Last week, Chuck Rosenberg, acting director of the federal Drug Enforcement Administration, was asked by a House Judiciary Committee member whether his agents ever intentionally allow drug shipments into communities in the interest of making a bigger bust later on. He said, “I’ll have to check and get back to you on that,” the Washington Post reports.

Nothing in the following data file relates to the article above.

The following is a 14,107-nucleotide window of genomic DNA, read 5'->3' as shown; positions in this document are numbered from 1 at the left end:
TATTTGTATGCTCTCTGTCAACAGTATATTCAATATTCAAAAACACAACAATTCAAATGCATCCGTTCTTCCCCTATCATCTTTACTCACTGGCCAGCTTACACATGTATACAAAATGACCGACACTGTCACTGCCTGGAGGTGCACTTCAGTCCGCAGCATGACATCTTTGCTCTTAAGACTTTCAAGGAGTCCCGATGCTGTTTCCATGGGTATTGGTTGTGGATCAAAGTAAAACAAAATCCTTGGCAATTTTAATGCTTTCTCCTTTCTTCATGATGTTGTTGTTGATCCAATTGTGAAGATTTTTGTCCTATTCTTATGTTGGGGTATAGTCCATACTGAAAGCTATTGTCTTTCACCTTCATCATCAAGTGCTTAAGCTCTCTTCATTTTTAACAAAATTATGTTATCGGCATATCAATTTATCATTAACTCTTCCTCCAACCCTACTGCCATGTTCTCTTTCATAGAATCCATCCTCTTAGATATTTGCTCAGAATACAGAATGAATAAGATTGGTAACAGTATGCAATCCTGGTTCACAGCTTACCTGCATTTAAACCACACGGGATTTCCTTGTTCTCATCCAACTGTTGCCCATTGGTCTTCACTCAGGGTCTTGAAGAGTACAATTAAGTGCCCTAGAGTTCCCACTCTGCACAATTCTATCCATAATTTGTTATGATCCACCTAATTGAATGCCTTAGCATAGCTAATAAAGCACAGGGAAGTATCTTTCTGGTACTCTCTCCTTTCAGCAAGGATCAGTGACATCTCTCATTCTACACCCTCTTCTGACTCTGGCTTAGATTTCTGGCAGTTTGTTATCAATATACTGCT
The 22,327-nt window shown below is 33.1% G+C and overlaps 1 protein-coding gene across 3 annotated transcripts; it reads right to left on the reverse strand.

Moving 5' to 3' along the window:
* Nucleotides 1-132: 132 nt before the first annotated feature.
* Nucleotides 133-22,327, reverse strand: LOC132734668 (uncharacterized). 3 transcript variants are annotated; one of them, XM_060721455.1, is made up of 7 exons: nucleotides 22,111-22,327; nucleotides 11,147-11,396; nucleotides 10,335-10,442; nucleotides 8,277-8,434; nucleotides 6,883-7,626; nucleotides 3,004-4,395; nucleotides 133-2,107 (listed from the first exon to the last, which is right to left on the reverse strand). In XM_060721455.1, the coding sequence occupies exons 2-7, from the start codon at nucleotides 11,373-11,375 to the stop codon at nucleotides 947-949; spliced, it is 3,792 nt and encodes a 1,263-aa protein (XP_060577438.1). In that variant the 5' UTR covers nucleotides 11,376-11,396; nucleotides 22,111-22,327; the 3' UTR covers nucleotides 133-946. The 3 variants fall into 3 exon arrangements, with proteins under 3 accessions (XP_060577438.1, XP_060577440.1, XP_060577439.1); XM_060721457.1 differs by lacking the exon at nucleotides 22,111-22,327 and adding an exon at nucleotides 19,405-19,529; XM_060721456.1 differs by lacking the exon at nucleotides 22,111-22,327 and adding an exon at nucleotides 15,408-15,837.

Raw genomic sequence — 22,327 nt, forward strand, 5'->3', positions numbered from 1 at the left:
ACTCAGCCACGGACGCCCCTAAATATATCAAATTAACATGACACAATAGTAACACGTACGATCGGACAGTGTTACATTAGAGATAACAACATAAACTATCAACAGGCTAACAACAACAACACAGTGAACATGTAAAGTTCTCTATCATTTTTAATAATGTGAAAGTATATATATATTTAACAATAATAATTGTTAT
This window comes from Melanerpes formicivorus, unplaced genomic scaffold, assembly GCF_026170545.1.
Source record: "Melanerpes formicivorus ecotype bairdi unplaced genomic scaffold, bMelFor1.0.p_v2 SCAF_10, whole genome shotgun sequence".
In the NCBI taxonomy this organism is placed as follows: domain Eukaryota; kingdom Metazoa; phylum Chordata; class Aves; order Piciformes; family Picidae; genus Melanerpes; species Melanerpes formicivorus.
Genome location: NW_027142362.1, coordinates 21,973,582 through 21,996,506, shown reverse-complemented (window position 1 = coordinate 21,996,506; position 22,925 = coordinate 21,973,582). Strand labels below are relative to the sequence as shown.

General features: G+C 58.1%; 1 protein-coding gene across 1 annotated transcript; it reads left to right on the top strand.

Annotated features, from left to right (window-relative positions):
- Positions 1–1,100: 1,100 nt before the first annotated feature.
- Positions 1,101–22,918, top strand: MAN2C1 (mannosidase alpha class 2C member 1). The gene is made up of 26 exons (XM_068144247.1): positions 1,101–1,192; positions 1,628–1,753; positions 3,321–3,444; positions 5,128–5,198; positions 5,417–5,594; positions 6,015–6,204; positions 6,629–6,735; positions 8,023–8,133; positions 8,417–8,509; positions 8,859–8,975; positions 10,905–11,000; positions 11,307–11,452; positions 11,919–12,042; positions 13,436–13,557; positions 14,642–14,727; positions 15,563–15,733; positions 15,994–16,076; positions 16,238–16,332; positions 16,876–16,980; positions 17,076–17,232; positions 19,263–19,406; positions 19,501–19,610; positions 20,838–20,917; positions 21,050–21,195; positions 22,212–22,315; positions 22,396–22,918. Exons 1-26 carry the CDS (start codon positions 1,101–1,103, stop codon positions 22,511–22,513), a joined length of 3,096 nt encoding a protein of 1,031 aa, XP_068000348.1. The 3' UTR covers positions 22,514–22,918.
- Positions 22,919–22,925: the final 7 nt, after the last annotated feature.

There is considerable evidence that DEA does allow drugs to enter communities in the hopes of bringing down major players in drug dealing and distribution. In 2015, the Justice Department’s Inspector General criticized the agency for how it tracked and approved the illegal activity of its sources. Federal law allows informants to engage in “otherwise illegal activity” as part of an investigation. Those activities include “trafficking in what would be considered as large quantities of controlled substances” — 450 kilos of cocaine, for instance, or more than 90,000 kilos of marijuana. We don’t know how often such large-scale trafficking might happen under DEA supervision because the agency doesn’t release this information. Outside experts say that DEA-approved drug sales are “routine.” Tony Papa of the Drug Policy Alliance, a reform group, says, “In my experience dealing with hundreds of drug war prisoners this behavior is embedded in DEA practices.”